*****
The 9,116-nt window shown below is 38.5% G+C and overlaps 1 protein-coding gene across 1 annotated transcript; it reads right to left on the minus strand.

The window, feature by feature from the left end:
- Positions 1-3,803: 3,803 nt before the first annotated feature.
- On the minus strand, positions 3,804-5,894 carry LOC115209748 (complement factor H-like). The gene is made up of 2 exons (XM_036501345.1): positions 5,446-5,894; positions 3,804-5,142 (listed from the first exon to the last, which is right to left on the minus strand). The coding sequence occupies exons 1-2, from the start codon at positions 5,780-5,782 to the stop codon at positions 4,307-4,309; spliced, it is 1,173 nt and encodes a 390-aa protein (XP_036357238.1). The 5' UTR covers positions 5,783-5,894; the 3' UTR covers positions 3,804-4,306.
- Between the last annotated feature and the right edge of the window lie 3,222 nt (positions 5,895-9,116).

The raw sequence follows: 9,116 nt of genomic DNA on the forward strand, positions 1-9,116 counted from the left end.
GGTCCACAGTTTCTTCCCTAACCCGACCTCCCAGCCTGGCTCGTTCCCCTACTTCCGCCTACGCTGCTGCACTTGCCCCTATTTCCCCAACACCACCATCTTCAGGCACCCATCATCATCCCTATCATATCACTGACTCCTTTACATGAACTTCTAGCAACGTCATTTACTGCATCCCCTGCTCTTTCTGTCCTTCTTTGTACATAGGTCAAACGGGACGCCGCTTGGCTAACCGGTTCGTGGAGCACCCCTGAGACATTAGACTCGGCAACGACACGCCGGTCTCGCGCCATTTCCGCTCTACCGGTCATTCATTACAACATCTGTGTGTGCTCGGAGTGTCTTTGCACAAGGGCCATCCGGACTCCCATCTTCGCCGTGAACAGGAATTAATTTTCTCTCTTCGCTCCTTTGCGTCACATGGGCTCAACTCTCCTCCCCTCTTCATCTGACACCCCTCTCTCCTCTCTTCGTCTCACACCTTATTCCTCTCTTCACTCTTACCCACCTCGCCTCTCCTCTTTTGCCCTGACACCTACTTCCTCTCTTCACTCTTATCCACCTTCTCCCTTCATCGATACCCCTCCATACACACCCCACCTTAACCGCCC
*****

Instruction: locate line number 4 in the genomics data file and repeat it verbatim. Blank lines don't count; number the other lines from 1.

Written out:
- On the minus strand, positions 3,804-5,894 carry LOC115209748 (complement factor H-like). The gene is made up of 2 exons (XM_036501345.1): positions 5,446-5,894; positions 3,804-5,142 (listed from the first exon to the last, which is right to left on the minus strand). The coding sequence occupies exons 1-2, from the start codon at positions 5,780-5,782 to the stop codon at positions 4,307-4,309; spliced, it is 1,173 nt and encodes a 390-aa protein (XP_036357238.1). The 5' UTR covers positions 5,783-5,894; the 3' UTR covers positions 3,804-4,306.